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A Christmas Message from
Archbishop Richard Smith
For more than 30 years, Cardinal Walter Kasper has been an outspoken proponent of a more welcoming attitude to those divorced and remarried Catholics not permitted to receive the Eucharist. More recently, his theology of mercy, outlined in his popular book Mercy: The Essence of the Gospel and the Key to Christian Life, has had a major influence on Pope Francis and is provoking new directions in the Catholic Church. One of the world's leading theologians, Kasper served from 1999 to 2011 as secretary and then president of the Vatican's Council for Promoting Christian Unity.
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Catholics can learn important lessons from how God is moving in and among First Nations, Metis and Inuit people, says Edmonton Archbishop Richard Smith. Smith said aboriginal people have taught him the importance of listening deeply, respect for elders and how a person's sense of identity is linked to their place in the family and the wider community. The archbishop made his comments during his homily at the Dec. 12 Mass at St. Joseph's Basilica marking the feast of Our Lady of Guadalupe and the National Day of Prayer in Solidarity with Indigenous Peoples.
After a four-month hiatus, the statue of Jesus is back on the cross outside St. Agnes Church, 10826-62 Ave. It was returned Dec. 10 and it looks sparklingly clean and shiny. It took two cranes to lift the 450-kilogram cast iron statue up and screw it back in place. Project manager Bob Forrow, a member of the twinned pastoral council of St. Agnes and St. Anthony parishes, was happy to see the project come to an end. "It's a unique job but there was always a problem."
There were kings and angels and shepherds. Mary arrived on a donkey this year and there were spotlights on the different characters. Jeffery Fidelak was a king and arrived at the manger with a huge cardboard camel and a wide smile. As always, baby Jesus was a real baby – this time three-month-old Gabriel Mitchell. Mary and Joseph beamed with joy holding the baby, caressing him tenderly. This Christmas pageant has been going on for more than two decades but is still a favourite event of many during Advent. This year, more than 300 people attended the play at St. Thomas d'Aquin Church and most presented gifts of food for the Edmonton Food Bank.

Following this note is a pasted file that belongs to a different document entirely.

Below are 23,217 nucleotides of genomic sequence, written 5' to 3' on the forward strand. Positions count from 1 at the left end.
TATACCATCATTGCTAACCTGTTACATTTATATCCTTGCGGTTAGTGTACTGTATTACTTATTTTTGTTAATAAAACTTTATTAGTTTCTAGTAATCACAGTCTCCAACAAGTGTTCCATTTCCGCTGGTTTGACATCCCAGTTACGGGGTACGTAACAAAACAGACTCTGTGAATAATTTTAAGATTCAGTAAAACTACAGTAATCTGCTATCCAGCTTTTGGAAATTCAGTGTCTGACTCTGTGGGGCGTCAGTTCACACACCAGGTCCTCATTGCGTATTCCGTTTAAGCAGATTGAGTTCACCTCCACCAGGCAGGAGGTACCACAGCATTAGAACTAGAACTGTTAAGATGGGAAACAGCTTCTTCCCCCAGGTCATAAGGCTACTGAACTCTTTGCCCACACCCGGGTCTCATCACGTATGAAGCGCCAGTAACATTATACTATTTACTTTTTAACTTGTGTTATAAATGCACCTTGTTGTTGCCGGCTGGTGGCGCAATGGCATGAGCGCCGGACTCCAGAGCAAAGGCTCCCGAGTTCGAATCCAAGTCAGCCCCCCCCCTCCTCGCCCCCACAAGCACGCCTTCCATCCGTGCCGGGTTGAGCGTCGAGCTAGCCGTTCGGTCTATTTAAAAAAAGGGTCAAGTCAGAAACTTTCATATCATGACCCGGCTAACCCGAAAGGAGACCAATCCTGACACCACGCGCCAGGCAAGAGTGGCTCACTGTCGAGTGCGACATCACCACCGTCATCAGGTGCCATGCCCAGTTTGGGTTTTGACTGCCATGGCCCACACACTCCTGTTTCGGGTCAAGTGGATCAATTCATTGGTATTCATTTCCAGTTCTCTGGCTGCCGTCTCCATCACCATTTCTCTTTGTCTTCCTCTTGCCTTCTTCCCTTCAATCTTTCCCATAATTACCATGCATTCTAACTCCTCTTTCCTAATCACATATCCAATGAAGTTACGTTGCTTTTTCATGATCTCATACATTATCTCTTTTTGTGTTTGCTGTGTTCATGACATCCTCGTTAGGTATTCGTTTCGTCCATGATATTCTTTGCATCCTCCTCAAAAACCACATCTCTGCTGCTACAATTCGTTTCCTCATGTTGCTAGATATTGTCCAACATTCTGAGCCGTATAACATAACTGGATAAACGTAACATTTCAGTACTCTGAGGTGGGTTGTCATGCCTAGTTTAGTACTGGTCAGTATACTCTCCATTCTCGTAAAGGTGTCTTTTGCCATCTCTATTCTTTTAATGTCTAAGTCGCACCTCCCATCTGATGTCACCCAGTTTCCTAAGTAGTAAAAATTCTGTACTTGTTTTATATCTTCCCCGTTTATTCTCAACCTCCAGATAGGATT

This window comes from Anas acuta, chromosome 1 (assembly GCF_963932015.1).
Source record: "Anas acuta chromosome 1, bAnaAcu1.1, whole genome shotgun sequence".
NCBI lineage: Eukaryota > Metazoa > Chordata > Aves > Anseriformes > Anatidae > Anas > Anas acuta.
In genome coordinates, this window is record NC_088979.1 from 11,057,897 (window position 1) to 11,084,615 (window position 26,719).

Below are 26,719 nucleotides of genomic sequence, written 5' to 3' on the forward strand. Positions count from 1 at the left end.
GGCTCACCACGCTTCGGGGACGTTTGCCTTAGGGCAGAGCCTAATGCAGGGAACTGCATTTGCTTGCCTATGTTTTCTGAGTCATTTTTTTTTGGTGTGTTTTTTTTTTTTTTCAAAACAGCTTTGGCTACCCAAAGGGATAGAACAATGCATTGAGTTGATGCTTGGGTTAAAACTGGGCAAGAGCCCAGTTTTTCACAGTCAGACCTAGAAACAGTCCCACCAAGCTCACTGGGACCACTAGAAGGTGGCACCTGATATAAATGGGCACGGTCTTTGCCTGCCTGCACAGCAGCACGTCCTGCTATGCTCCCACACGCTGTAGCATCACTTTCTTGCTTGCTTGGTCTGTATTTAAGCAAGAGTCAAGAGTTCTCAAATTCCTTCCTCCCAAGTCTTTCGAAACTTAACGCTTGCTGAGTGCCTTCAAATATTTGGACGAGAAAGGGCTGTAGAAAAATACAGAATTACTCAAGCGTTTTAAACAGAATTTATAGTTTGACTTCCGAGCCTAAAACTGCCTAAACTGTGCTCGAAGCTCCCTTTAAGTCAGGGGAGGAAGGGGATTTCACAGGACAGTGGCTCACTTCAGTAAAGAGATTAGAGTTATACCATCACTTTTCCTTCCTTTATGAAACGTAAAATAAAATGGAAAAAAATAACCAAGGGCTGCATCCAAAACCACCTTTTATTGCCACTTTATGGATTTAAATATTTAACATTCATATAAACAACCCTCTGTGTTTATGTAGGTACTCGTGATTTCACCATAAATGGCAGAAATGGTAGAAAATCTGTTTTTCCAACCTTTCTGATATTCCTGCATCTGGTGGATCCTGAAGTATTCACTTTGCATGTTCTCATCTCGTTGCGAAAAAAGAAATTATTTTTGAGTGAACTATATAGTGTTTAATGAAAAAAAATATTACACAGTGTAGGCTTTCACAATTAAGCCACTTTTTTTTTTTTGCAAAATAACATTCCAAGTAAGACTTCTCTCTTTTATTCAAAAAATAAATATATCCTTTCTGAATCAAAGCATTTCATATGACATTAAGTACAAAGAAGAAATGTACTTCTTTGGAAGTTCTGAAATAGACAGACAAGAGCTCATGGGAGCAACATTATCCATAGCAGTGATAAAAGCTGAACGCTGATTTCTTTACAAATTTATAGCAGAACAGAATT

A simple cabin in Radway. That was the introduction of the Sisters of Charity of Immaculate Conception to health care in Alberta in 1926. Named St. Joseph's Hospital, it served both as a hospital and home for the sisters. Water was drawn from a well for surgeries, and bedding was washed and hung out to dry even in the brutal winter. Cost per bed was 50 cents to $2 a day. Two years later, a 20-bed hospital opened. The religious congregation first came to Alberta two years earlier to assume operation of a school in Edmonton. Education and health care were its main ministries during those early days in the province, apostolates that expanded into numerous other areas over the past 90 years.
A massive Vatican-ordered investigation of U.S. communities of women religious ended with a simple call to the women themselves to continue discerning how best to live the Gospel in fidelity to their orders' founding ideals. Although initially seen by many religious and lay Catholics as a punitive measure, the apostolic visitation concluded with the publication Dec. 16 of a 5,000-word final report summarizing the problems and challenges the women themselves see in their communities. It also thanked them for their service to the Church and to society, especially the poor.
Over the last 500 years, writes the Canadian Catholic philosopher Charles Taylor in his book A Secular Age, the Western world has been transformed into a society of "disenchantment." By saying that society is disenchanted, Taylor does not mean that it has become fed up or disillusioned. Rather, he means the widespread sense that spiritual forces are at work which will protect us and ultimately triumph over evil has been lost. Prior to the onset of disenchantment, Taylor argues, people naturally assumed there was a thin veil between the material and the spiritual, and that the material world, including human persons, was constantly being affected by the actions of spiritual beings.